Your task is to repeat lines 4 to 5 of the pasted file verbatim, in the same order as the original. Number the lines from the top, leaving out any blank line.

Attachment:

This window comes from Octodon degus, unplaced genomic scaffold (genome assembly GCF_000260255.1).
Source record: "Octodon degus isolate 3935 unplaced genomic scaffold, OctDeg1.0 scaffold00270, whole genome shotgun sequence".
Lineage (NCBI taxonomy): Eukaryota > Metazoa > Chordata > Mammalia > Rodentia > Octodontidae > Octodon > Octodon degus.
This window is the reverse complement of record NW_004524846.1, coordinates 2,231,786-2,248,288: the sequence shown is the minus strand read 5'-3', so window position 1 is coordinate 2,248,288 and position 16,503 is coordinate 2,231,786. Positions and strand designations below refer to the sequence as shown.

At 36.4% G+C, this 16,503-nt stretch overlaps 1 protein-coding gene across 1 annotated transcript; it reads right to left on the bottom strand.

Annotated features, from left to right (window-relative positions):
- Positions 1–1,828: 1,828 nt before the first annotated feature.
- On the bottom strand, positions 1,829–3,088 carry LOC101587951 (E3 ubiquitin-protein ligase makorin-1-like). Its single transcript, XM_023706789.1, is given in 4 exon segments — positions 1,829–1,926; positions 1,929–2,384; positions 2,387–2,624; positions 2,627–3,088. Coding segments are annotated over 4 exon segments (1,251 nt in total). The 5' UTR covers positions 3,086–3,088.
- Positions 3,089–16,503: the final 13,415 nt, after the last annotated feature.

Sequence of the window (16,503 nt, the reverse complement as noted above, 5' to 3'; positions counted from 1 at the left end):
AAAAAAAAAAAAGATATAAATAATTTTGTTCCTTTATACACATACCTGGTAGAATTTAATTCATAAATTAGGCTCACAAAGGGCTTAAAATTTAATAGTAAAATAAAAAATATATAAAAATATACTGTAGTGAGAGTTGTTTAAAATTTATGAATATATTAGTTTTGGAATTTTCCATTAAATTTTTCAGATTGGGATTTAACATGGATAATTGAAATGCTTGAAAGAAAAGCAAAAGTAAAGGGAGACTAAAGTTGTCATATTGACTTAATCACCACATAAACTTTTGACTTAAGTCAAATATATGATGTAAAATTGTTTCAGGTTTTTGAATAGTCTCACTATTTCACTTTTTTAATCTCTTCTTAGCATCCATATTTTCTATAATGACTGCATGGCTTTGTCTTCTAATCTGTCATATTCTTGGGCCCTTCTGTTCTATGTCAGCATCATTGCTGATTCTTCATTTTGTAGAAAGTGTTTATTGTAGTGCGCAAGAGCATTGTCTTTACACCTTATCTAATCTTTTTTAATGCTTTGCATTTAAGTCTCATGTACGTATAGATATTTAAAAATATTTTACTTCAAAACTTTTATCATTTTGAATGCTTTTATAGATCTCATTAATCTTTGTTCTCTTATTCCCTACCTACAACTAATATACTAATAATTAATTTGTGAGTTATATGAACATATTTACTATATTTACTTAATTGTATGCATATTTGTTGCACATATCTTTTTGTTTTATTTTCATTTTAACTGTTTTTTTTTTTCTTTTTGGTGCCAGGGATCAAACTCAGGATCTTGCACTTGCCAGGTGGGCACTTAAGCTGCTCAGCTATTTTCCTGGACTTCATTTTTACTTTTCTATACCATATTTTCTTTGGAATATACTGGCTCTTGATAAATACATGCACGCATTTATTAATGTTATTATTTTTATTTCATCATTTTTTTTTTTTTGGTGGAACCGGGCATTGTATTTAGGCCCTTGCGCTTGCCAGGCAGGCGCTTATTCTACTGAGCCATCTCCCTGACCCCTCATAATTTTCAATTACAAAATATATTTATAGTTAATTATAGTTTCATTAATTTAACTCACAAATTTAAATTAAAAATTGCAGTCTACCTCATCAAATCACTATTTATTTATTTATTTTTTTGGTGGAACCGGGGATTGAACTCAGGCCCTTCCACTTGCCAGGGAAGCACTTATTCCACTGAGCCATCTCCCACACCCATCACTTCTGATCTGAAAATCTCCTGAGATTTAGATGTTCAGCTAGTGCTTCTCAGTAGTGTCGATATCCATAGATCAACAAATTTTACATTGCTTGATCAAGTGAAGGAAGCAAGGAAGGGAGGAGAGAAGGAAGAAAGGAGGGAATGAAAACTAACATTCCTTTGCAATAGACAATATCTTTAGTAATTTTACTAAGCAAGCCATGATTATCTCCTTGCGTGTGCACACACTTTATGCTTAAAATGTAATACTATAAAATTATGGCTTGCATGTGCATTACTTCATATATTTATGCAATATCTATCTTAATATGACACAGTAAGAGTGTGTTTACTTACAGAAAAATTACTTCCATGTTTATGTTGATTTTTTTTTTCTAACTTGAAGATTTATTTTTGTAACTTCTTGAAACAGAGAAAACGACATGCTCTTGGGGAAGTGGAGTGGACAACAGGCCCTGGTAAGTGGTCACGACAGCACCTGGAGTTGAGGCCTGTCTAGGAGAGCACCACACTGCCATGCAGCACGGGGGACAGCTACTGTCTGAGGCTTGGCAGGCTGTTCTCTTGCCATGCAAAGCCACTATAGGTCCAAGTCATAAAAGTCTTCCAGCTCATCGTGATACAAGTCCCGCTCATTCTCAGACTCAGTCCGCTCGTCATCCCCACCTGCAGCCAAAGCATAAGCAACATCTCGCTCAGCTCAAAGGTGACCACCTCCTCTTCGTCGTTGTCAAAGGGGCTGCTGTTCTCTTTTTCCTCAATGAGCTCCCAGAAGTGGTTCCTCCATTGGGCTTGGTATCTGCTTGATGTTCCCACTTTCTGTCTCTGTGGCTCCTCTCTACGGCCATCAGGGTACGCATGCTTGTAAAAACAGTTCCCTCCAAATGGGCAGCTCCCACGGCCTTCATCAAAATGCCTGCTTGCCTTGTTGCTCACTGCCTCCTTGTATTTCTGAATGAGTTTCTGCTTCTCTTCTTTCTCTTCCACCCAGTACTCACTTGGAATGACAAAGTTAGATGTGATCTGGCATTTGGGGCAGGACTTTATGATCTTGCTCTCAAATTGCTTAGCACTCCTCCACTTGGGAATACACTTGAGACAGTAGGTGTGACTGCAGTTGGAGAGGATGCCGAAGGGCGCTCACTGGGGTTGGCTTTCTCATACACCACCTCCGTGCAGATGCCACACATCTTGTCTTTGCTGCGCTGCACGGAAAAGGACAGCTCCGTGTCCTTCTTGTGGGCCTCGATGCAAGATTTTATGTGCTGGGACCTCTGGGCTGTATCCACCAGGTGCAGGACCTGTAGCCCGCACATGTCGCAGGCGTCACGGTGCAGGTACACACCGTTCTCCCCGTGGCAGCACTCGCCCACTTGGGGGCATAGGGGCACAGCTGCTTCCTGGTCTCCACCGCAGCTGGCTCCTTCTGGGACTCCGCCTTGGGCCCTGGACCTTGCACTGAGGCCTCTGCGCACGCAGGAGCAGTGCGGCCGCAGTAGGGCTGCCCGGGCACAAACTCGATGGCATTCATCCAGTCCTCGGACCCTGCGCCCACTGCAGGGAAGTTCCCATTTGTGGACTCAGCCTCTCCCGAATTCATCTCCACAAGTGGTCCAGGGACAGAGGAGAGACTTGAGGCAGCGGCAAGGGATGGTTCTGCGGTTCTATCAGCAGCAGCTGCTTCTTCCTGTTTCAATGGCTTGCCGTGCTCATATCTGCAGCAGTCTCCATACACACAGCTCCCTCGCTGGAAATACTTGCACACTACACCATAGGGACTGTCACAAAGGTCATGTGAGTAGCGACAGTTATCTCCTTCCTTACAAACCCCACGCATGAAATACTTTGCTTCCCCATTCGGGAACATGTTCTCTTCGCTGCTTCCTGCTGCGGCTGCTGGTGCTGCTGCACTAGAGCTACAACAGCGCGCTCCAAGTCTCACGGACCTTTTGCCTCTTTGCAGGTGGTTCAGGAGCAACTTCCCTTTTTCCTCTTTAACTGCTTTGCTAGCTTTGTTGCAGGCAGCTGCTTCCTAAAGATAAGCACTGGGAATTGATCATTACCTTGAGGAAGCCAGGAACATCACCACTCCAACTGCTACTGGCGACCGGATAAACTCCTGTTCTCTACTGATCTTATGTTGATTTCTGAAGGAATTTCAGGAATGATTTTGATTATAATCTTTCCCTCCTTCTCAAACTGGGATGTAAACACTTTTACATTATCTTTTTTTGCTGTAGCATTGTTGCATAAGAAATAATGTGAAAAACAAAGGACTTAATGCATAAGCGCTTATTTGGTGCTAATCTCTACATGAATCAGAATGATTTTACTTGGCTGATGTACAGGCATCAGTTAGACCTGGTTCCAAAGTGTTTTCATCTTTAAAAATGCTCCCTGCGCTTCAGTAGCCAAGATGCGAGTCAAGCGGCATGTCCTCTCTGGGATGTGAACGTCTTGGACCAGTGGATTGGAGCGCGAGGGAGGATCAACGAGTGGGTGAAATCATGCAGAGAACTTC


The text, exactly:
This window is the reverse complement of record NW_004524846.1, coordinates 2,231,786-2,248,288: the sequence shown is the minus strand read 5'-3', so window position 1 is coordinate 2,248,288 and position 16,503 is coordinate 2,231,786. Positions and strand designations below refer to the sequence as shown.

At 36.4% G+C, this 16,503-nt stretch overlaps 1 protein-coding gene across 1 annotated transcript; it reads right to left on the bottom strand.